- Crane fork or elevator handled:
This technique is fairly common in the United States and east Asian countries. The advantages of this approach are the further reduction of manual labor time and cost per area of slab and a simple and systematic building technique. The disadvantages of this approach are the necessary high lifting capacity of building site cranes, additional expensive crane time, higher material costs and little flexibility.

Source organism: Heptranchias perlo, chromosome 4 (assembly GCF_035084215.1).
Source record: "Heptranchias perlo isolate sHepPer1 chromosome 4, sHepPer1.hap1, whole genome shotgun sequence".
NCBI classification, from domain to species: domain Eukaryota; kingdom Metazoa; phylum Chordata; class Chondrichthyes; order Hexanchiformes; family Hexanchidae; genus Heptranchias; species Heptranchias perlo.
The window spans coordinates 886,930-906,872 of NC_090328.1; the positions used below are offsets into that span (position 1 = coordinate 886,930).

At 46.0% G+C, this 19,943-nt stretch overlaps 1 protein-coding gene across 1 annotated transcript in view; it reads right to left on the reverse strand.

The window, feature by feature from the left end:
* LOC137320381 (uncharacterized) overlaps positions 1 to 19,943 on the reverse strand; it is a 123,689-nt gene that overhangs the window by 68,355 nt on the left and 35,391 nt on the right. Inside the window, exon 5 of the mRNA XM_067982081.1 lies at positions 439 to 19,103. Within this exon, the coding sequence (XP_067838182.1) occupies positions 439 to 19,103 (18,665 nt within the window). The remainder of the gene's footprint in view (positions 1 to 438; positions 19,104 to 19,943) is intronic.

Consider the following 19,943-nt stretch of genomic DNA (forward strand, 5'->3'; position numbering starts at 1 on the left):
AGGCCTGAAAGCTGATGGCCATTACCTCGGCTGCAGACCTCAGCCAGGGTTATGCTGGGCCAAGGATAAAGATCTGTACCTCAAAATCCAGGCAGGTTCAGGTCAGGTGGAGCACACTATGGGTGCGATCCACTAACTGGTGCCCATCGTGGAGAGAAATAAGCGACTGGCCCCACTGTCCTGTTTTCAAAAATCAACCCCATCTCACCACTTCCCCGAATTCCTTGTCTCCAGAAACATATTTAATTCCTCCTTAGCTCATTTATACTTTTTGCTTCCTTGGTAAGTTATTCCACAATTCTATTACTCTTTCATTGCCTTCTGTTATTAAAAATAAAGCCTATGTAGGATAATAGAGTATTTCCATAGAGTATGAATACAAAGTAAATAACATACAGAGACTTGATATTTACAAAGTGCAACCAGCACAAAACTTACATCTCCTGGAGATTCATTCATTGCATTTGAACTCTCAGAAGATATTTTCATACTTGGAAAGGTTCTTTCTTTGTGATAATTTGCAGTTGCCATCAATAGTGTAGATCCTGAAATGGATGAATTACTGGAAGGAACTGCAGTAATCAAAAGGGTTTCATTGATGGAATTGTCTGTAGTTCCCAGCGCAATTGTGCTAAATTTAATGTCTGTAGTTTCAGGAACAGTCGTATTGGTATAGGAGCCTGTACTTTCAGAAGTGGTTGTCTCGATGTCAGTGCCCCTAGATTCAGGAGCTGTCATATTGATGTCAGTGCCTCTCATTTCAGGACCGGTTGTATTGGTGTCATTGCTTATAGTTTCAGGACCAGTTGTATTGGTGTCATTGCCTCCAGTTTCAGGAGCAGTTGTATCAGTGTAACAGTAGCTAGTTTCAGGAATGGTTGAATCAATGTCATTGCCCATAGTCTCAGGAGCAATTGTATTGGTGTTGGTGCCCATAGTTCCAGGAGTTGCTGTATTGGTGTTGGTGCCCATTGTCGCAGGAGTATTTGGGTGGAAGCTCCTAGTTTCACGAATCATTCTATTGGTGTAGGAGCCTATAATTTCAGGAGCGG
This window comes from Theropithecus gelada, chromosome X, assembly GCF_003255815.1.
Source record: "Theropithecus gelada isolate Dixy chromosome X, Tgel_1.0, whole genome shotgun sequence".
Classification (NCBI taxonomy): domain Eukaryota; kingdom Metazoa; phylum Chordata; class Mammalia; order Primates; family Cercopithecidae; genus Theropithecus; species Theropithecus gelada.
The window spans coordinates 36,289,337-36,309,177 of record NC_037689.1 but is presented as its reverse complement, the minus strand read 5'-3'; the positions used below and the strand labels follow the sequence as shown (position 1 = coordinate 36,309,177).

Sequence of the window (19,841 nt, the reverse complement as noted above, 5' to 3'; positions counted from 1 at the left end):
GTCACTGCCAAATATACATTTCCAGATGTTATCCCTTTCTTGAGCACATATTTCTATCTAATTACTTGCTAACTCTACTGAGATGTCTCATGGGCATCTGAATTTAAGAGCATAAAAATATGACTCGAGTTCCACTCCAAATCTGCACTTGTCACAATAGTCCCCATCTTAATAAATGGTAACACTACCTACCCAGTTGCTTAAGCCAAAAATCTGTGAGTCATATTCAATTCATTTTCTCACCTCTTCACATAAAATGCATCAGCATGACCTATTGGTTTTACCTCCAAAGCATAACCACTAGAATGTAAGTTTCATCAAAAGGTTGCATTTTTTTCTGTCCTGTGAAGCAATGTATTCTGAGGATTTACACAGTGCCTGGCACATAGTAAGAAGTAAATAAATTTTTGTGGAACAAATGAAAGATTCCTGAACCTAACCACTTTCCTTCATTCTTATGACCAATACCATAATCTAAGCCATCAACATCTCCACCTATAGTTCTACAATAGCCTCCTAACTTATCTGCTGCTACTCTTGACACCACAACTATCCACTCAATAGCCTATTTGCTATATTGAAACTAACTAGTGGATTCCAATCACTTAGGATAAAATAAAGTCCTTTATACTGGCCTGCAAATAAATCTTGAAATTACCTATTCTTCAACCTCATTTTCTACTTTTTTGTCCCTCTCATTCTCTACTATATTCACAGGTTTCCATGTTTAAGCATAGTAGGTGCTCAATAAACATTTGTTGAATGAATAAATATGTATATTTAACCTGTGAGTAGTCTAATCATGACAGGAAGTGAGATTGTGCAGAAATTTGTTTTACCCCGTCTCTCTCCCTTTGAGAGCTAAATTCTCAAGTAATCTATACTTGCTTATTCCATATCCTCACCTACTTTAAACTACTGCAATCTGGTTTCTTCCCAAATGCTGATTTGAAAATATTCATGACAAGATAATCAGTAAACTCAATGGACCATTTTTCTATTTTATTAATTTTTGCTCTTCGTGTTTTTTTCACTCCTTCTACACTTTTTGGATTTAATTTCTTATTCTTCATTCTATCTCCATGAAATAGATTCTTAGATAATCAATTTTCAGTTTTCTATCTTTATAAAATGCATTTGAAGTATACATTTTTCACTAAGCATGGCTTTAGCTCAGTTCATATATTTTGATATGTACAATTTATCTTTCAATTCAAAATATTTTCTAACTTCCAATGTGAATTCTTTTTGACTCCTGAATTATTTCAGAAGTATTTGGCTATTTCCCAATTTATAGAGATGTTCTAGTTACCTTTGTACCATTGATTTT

By this approach the tables are limited in size and weight. Typical widths are between 6 to 10 ft or 2 to 3 meters, typical lengths are between 12 and 20ft or 4 to 7 meters, though table sizes may vary in size and form. The major distinction of this approach is that the tables are lifted either with a crane transport fork or by material platform elevators attached to the side of the building. They are usually transported horizontally to the elevator or crane lifting platform single handedly with shifting trolleys depending on their size and construction. Final positioning adjustments can be made by trolley. This technique enjoys popularity in the US, Europe and generally in high labor cost countries. The advantages of this approach in comparison to beam formwork or modular formwork is a further reduction of labor time and cost. Smaller tables are generally easier to customize around geometrically complicated buildings, (round or non rectangular) or to form around columns in comparison to their large counterparts. The disadvantages of this approach are the higher material costs and increased crane time (if lifted with crane fork).